Linito - Indoor/Outdoor chair and stool in folded laser cut sheet metal
Yu Ito a Tokyo based industrial designer is forging relationships and designing products that won the attention of the design community and the Italian democratic company Formabilio. The start-up democratic company has noteworthy sustainable design practices and encourages the community to give suggestions and comments on projects, products, and buying systems.
Yu began his career after attending (RISD) Rhode Island School of Design. His latest project is Linito a chair and stool made of folded laser cut sheet aluminum that reminds you of a royal throne. The rigor of the base is lightened by the vibrant colors. The chair and stool combination is sure to enliven any modern living space and is also suitable for outdoor use. The chair and stool can be found here.
Luckily through time and distance we were able to get a few words from the designer about his approach to design and his burgeoning career as a furniture and product designer.
When did you know you wanted to be a designer?
I always loved making things with my hands ever since I was little. I think it was later on in high school or college that I started thinking about becoming a designer as my career.
Does your culture inform your design work?
Yes, definitely. One is about not wasting materials. Another one is about the space-conscious design. A traditional Japanese room was designed to be used as a living room, dining room, and a bedroom, so it requires some space-conscious and transforming furniture pieces. While most of us today do not live in a room like that today, I still tend to look for solutions that are minimal and flexible.
How did you form a relationship to work with Formabilio?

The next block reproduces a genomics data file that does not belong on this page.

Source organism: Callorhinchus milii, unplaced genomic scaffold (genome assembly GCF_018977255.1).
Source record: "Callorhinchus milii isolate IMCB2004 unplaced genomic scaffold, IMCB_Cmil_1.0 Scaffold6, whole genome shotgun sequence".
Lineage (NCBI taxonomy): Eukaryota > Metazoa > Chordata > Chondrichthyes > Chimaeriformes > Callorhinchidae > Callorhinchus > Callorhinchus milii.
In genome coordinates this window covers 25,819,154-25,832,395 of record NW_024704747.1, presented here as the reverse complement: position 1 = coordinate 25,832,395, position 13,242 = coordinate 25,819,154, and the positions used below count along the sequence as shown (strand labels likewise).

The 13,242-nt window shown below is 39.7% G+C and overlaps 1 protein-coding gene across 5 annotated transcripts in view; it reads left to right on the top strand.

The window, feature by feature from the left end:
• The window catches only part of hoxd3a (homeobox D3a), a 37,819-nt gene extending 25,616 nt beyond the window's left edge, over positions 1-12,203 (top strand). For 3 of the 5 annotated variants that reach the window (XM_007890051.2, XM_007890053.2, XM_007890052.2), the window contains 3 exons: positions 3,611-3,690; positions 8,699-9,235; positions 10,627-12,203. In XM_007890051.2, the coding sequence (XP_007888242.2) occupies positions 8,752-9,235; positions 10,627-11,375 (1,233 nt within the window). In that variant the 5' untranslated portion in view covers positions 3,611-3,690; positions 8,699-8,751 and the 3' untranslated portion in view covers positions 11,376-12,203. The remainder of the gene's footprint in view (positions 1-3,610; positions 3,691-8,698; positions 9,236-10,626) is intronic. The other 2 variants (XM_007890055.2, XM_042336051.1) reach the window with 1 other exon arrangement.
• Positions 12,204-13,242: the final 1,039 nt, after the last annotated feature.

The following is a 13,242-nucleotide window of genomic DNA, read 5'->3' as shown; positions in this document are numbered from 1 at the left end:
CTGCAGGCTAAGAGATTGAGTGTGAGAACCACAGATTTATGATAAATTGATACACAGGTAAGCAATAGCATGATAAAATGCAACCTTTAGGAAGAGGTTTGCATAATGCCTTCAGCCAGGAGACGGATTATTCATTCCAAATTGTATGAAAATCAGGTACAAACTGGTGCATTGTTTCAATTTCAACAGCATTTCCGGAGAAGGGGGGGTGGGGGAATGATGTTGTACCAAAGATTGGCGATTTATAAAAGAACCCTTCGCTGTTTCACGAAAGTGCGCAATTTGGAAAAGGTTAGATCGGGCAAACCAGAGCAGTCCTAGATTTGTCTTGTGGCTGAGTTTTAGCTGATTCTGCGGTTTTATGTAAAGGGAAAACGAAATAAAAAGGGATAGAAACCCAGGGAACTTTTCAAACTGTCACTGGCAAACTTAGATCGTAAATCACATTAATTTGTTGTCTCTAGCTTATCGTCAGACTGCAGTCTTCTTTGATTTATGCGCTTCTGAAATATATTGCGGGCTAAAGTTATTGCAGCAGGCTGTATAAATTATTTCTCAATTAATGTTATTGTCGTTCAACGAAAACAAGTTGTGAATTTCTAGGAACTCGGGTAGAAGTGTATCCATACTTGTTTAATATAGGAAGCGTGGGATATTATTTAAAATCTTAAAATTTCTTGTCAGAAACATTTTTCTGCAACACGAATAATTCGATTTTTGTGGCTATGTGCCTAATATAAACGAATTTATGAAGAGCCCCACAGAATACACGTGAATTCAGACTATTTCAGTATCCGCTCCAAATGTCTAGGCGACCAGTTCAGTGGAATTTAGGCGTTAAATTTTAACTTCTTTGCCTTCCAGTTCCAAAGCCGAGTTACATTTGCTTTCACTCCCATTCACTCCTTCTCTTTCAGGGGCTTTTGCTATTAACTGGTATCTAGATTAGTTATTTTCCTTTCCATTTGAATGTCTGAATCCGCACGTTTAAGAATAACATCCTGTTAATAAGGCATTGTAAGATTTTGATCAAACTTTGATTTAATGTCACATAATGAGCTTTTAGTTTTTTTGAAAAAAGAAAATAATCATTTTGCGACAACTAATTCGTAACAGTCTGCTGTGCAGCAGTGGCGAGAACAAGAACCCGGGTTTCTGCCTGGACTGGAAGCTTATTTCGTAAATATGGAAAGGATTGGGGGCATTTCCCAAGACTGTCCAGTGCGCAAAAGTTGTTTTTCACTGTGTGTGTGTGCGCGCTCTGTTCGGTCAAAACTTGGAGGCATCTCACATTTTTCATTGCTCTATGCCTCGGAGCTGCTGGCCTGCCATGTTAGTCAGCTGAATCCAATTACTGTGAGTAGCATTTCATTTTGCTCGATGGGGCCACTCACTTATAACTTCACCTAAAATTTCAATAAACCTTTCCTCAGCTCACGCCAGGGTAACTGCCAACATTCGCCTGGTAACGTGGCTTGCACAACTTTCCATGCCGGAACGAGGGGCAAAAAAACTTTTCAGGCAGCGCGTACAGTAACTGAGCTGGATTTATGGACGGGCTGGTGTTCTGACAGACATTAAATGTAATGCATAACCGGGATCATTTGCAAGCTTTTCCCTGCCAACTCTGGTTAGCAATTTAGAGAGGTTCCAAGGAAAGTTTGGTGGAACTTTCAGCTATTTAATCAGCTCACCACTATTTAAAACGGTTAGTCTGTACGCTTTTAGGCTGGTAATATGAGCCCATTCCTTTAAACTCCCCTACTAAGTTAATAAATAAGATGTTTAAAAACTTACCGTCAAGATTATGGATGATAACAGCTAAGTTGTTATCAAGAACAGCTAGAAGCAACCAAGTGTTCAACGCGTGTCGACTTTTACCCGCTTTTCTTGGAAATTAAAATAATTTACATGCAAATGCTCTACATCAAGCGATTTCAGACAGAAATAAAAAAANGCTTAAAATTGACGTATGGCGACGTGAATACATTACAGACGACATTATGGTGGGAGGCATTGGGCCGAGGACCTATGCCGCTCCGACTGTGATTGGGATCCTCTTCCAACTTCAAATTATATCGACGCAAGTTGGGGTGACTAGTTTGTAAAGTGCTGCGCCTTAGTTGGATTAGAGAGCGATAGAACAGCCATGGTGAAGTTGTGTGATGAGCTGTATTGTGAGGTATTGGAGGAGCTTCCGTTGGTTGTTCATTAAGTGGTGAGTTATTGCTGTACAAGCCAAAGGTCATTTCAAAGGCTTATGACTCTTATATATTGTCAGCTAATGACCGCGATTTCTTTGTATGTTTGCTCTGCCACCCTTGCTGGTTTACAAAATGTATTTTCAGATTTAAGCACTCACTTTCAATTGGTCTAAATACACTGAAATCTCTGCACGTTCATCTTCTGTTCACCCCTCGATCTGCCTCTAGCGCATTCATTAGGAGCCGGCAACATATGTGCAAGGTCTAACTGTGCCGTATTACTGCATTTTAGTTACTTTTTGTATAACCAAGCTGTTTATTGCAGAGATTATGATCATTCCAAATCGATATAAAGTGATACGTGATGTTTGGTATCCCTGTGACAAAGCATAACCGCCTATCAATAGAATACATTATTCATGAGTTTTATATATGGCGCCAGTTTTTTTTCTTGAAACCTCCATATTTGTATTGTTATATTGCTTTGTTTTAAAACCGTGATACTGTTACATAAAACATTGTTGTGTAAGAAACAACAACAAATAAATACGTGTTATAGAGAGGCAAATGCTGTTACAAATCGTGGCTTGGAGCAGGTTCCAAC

I saw one of their products on a blog one day. It was a sofa whose arms turn into separate single seaters. The transforming aspect of the piece made me think that my approach would fit what they were looking for. I submitted some design proposals and I was fortunate enough to have them picked by the company.
Have there been any particular experiences that shaped your design principles or philosophy?
When I was little, there was a big cardboard box in a corner of my room where my mother threw used packages like empty milk cartons, egg cartons, and paper roll cores for me to make toy robots and cars out of. Looking back, I feel that my design approach comes from the childhood practice of looking at what is available and seeking the potentials in those materials or resources.
What is your approach to developing ideas for your projects?
I start out a project by clarifying all the constraints and potentials such as materials, manufacturing methods, users, target prices, and so on. Once I know the general direction, I make some scale models to experience the item both from the maker’s side and the user’s side. I will keep going back and forth between discussing and sketching/model-making until it gets to the point where both the clients and I feel it is ready.
Do you have any new projects that you are excited about working on?
I am excited about the tubular magnesium furniture series I have been working on with a start-up company called MACRW. We are getting several chairs ready for production and sales. The chairs can be found here.
What kinds of things interest you outside of design?
I enjoy ordinary things such as going on a picnic or having drinks with my friends and family. I also like cooking - every time I cook, I feel the similarities between cooking meals and designing objects.
Do you have any advice for people considering pursuing a career in furniture or product design?
I suggest doing varieties of things and going to new places to experience different cultures. Those "extracurricular activities" will better you as a designer.
Images courtesy of Yu Ito